The president dismissed insightful questions shouted from the press corps, like “How many square feet will your Icelandic house have?” and “What wardrobe changes will Melania make?” Trump said, “I did everything I could to lose this election.” He then went through a list of what he said should have been disqualifying actions: admissions of sexual assault, not paying contractors, punishing his infant nephew over a financial grievance with his brother, and three dozen other acts that “only a psychopath would do.” Throwing up his hands he concluded, “What kind of country would elect me?!”

America More Racist Than Trump Thought

“But it’s the racism that really did it for me.” He went on, “I never thought that this country would elect a man as racist and hateful as I am!” After noting that this was a country built by immigrants, he said, “How could half the nation vote for me? It boggles the mind; it really does.”

He went on to say that he felt bad for all the losers who had no choice but to stay a country that was so messed up and vile as to vote him into office. “And now you’re stuck with Mike Pence! I really do feel bad about that. But I have to do what’s best for me and my family, and that means getting the hell out of this country and into a place the people value competence and humanity.”

Presidency as Vile as His Candidacy

This is just what America is: a country that accepts me as its leader. I’m not even a mediocrity; I’m a total incompetent with clear mental problems.

At that point, President Trump opened the floor for questions. Samuel Fronk from Breitbart New Network asked if this wasn’t just a reaction to the president’s recent failure with healthcare reform. “No!” Mr Trump said curtly. “It’s quite the opposite.”

Seeming to calm, he leaned onto the lectern and said, “I thought maybe America was just confused. I thought, ‘If I act just as vile as president as I did on the campaign trail, maybe people will wake up.’ I figured surely you all would impeach me — or at least assassinate me. But no. This is just what America is: a country that accepts me as its leader. I’m not even a mediocrity; I’m a total incompetent with clear mental problems. But I’m not crazy, so I’m leaving America.”

TracyAnn Sheffield of Fox News asked what he thought the future holds for him. Trump responded that the one good thing about his presidency has been that it’s made him feel better about himself. “At least I would never elect me to be president. There really is something wrong with America.”

Mixed Reactions Throughout America

Vice-President Pence was unavailable for comment because he was in a briefing with someone anonymous White House sources say goes by the name Nikolay. Speaker of the House Paul D Ryan released a statement saying in part, “I am saddened that I will not be able to lower President Trump’s taxes.”

Trump supporters around the nation had mixed reactions. Dick Dongle of West Virginia said, “If I’d known Trump was so introspective, I never would have voted for him in the first place.” On the other hand, Maxine Wellstone of Franklin, Pennsylvania said, “Iceland on the west coast, right?”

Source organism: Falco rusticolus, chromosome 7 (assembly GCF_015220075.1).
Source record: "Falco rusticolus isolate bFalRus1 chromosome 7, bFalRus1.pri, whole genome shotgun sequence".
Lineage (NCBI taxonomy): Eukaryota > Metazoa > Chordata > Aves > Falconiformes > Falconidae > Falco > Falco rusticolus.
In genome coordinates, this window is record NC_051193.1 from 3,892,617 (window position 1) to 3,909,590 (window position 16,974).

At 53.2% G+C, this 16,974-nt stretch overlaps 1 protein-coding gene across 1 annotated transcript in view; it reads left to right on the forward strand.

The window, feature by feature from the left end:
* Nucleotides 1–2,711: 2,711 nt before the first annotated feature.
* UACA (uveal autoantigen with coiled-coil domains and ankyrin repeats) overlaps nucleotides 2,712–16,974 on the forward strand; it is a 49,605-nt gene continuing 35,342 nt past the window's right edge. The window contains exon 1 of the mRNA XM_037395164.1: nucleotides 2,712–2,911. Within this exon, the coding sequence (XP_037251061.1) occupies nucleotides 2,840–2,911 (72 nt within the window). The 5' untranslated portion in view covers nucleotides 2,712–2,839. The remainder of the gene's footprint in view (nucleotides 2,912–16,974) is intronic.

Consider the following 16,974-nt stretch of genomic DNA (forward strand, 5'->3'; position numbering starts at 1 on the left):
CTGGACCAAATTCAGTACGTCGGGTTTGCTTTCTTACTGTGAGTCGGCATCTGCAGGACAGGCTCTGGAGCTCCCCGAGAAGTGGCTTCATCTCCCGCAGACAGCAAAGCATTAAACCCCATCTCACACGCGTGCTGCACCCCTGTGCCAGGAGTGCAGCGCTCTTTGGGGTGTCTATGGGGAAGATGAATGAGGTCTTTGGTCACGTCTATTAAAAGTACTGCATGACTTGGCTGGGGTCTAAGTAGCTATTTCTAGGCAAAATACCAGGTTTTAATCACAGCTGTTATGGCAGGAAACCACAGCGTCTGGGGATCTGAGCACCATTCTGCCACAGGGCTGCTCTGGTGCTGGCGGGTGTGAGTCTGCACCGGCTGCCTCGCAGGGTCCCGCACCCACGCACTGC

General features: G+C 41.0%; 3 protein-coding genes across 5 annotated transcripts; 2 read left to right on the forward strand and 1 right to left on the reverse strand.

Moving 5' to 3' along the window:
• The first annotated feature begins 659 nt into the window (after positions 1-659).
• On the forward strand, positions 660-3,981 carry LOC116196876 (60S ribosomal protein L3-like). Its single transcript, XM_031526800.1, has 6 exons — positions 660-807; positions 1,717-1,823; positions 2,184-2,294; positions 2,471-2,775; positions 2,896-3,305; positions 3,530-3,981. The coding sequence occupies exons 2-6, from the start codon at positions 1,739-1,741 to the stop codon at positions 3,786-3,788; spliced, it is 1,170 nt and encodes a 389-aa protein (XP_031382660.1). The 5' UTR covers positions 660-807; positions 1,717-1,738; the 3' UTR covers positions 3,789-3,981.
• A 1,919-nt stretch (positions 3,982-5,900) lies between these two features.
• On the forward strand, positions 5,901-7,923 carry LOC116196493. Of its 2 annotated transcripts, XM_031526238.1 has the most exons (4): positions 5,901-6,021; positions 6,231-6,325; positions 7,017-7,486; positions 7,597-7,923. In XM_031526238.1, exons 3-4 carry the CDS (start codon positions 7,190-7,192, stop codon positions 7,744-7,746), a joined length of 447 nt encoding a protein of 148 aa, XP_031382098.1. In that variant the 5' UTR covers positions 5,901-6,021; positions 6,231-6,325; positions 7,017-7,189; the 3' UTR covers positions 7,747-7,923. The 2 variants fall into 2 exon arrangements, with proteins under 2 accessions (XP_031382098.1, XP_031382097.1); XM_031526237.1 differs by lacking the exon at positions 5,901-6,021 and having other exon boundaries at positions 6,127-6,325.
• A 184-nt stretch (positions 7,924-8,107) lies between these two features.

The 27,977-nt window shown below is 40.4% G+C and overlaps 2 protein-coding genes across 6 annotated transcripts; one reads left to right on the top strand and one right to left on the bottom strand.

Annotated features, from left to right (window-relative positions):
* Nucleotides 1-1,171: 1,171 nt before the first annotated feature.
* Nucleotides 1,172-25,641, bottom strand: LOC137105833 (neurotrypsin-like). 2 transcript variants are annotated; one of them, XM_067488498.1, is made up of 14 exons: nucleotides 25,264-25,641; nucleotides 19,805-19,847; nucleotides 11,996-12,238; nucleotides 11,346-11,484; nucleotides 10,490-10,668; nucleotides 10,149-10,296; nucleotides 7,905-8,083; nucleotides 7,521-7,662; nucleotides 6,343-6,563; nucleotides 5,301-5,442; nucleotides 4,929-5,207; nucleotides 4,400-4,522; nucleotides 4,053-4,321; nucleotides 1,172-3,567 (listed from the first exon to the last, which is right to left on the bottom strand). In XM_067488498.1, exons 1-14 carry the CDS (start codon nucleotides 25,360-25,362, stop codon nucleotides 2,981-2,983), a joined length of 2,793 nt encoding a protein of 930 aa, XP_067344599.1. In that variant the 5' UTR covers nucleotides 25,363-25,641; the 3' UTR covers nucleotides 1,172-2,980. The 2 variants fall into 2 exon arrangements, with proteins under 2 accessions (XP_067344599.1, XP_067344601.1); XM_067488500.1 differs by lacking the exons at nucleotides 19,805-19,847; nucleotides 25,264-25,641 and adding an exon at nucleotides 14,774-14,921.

Political Scientist Jennifer Collins of the Brookings Institute speculates that this news will ripple all the way through to the 2020 presidential election where, “Donald Trump Jr is now clearly the front-runner.”

Problem with Funny Business Names

Funny Business NamesI hate “funny” business names. They are usually puns. For example, here in the Bay Area, we have Site for Sore Eyes Optical Store. Look: I get it. When I first saw there was an eye doctor named “site for sore eyes,” I thought it was amusing. And there are other ones that I’ve thought were fairly clever. There’s the sporting goods store (Guess what they specialize in!) called “The Merchant of Tennis.” Or the “Church of Cod” with a little Jesus Fish symbol. Or best of all a fish & chips place called “A Salt & Battery.” Clever names all!

And then there are names that while clever are just a bad idea. There’s the hair salon named “Cubic Hair.” And the ice cream shop called “The Sweet Dairy-Air.” And most of all, the fishing supply shop “Master Bait & Tackle.” In addition to these all being coarse, they don’t make sense. What exactly do pubic hair, derriere, and masturbate have to do with what they’re selling. (If you know, please don’t tell me.)

This all came up because Will told me about a routine by comedian Brian Regan. Here is the routine that someone shot off a TV:

The problem with these clever names is that they are only ever clever once. After that, at least for me, they become annoying. What’s more, it reminds me of a scene from Monty Python and the Holy Grail. They are all going to head to Camelot. Then there is a musical number with knights at Camelot dancing arm in arm. Finally, King Arthur says, “On second thought, let’s not go to Camelot. It is a silly place.” And that’s what I think of when I see an ad for Site for Sore Eyes. Do I really want to trust my eyes to such silly people? (Of course, I know intellectually that this isn’t the case, but gut reactions matter regardless of what many think.)

So if you come up with a really clever name for a dry cleaning business, I hope you are a comedy writer and not dry cleaner:

Afterword

There are, of course, truly great names that are clever, coarse, and effective. The best example is French Connection UK, better known as FCUK. But that works especially well because it flatters their customer demographic about offending their non-demographic.